Gap (GPS) Reports Second Quarter Fiscal 2022 Results

An employee hands a shopping bag to a customer at an Old Navy store in San Francisco.

David Paul Morris | Bloomberg | Getty Images

Gap inc. Thursday withdrew its financial outlook for the year after posting a net loss in the fiscal second quarter and its Old Navy chain continued to struggle with the wrong mix of sizes and styles.

The San Francisco-based company, which is finding a new CEOcited its recent execution challenges and uncertain macro trends to withdraw its 2022 forecast. Decades-high inflation is hurting low-income consumers who are among the top customers of some of the company’s brands.

“In the near term, we are taking steps to sequentially reduce inventory, rebalance our assortments to better meet changing consumer needs, aggressively manage and reassess investments, and strengthen our balance sheet,” said Chief Financial Officer Katrina O’ Connell in a statement. Release.

For the three months ended July 30, the retailer reported a net loss of $49 million, or 13 cents per share. A year earlier, it reported net income of $258 million, or 67 cents per share.

Excluding one-time items, the company earned 8 cents per share.

Gap’s revenue for the period fell 8% to $3.86 billion from $4.2 billion a year earlier. That topped estimates by $3.82 billion, according to a Refinitiv survey. Gap shares rose 7% in extended trading.

Online sales fell 6%, accounting for 34% of total sales.

Comparable sales, which track revenue online and in stores open for at least 12 months, were down 10% from a year ago. This included a 15% decline at Old Navy, which the company said was hit by inventory delays, “product acceptance issues” in key categories and slowing demand among shoppers at low income.

In the company’s eponymous banner, Gap, global comparable sales fell 7%, in part due to ongoing and planned store closures.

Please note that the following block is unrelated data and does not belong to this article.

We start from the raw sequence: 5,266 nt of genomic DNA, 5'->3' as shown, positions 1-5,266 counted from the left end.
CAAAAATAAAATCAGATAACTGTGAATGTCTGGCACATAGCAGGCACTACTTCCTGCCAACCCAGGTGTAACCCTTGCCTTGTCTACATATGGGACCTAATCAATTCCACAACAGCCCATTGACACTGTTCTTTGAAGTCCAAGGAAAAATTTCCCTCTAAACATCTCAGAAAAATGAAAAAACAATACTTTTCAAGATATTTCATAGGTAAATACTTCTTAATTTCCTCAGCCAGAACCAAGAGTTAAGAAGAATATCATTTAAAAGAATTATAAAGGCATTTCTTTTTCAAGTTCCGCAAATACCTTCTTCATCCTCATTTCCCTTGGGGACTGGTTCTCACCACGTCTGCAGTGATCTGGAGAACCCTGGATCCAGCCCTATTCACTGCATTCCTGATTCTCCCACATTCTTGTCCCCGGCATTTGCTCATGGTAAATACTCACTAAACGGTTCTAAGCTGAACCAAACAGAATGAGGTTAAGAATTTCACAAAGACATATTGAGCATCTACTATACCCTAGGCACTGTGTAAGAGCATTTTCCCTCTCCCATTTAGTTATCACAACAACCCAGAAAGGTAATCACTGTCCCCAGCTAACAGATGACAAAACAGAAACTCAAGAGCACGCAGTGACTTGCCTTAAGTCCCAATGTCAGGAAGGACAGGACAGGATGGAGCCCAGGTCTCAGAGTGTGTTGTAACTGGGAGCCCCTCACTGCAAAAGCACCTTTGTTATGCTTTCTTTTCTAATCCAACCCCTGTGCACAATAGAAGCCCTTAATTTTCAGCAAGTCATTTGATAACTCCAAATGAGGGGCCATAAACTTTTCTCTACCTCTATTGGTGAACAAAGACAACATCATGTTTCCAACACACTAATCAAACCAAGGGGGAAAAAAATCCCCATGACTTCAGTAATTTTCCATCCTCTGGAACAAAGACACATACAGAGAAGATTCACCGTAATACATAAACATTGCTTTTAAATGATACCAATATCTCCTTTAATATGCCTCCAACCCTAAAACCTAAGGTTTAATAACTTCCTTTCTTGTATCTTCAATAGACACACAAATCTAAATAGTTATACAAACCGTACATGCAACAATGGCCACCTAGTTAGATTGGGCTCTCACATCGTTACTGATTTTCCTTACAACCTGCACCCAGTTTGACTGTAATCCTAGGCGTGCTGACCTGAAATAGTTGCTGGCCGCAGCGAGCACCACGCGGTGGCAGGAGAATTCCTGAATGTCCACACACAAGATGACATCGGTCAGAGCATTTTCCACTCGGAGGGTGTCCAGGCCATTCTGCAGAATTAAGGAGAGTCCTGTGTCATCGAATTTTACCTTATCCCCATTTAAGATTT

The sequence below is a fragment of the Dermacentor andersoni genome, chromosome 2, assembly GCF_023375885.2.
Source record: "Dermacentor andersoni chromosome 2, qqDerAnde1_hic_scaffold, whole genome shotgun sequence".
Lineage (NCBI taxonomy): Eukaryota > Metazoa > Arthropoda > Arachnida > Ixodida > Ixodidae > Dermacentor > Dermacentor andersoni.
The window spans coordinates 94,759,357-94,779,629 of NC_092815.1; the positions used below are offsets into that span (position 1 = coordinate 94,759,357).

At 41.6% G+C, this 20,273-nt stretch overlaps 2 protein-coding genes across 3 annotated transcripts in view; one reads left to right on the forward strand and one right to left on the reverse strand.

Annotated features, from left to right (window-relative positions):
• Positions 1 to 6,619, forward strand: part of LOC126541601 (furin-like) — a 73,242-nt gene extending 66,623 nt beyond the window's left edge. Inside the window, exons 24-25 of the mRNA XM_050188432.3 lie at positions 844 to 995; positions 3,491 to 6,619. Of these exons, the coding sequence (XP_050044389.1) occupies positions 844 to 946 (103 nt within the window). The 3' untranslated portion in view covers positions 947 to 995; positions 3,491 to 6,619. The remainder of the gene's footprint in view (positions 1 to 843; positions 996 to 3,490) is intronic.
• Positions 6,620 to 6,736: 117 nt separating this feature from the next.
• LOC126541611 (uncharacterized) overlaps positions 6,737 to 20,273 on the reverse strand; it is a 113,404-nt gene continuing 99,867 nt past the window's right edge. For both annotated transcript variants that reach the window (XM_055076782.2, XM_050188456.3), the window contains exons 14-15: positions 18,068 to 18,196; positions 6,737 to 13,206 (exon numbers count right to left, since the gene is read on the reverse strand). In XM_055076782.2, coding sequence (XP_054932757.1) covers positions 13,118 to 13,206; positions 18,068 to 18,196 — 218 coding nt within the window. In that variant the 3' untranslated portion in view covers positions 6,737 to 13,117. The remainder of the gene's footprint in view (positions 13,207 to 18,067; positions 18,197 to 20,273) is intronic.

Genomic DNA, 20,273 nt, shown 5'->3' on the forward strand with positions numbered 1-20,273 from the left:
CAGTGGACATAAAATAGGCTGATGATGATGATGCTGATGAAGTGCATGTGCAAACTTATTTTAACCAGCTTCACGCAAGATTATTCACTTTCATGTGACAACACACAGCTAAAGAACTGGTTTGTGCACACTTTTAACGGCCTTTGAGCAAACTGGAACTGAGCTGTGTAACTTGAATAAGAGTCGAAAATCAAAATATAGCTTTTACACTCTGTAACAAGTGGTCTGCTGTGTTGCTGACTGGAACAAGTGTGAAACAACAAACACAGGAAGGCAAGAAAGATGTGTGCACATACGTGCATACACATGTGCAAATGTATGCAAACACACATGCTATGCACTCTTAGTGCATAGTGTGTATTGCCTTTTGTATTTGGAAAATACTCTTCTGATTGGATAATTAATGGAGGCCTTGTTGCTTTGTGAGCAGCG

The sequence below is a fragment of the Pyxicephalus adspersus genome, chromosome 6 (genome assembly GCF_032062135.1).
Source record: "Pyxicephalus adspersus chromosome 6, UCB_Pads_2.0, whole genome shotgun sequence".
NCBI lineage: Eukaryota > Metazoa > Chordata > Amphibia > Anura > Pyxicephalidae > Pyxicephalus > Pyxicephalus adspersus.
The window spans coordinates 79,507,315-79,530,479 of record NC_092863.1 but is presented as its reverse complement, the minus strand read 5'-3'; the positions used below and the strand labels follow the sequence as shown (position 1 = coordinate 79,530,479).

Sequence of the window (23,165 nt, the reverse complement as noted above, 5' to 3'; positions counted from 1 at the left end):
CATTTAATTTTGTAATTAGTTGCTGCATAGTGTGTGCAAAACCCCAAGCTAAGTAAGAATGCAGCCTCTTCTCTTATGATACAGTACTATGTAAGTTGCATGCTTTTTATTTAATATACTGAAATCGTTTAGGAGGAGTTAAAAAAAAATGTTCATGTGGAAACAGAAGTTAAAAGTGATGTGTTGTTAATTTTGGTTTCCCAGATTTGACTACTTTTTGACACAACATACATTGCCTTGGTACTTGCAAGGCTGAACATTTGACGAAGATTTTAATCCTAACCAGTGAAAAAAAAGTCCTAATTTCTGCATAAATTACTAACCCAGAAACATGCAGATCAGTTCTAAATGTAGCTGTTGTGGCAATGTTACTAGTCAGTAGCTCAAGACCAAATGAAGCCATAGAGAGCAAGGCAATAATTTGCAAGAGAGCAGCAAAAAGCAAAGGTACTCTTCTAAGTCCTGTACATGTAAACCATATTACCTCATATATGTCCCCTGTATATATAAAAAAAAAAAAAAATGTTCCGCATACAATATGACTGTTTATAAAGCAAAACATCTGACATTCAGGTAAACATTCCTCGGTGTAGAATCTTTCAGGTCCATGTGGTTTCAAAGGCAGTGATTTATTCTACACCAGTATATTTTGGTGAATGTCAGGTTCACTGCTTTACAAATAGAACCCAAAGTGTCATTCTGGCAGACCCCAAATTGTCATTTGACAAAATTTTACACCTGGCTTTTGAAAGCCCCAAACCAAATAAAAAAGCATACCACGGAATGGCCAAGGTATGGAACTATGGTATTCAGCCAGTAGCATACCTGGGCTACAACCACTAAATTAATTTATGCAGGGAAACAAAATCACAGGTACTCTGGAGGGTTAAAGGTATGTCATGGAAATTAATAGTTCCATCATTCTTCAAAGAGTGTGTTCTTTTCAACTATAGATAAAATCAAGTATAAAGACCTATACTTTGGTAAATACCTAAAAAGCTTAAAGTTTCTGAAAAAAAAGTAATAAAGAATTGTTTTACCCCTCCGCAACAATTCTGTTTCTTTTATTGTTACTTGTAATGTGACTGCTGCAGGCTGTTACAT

Athleta’s comparable sales were down 8% as the company noted a shift in consumer preference from athleisure categories to professional categories. At Banana Republic, comparable sales increased 8%, which the retailer attributed to its investments in quality and changing consumer trends.

Gap said in prepared remarks it began to see improving sales trends in July and August, coinciding with lower gasoline prices. However, the company is not offering a forecast for its full fiscal year due to continued uncertainty regarding consumer behavior and promotions at other retailers.

The company ended the last quarter with inventory of $3.1 billion, up 37% from a year earlier. Some was intentionally packaged to be sold in another season, and some is still in transit, Gap said.

As part of its cost-cutting efforts, the company said it has reduced the number of new Old Navy stores it plans to open in the second half of the year.

“While our high inventories and squeezed margins are current realities in the face of volatile market conditions, they do not define our ability to capitalize on Gap Inc.’s strengths to win,” Gap’s interim CEO said. , Bob Martin, who is also Executive Chairman.

Difference former CEO Sonia Syngal resigned from his role abruptly in July. The company also recently named a new chief for its Old Navy division.

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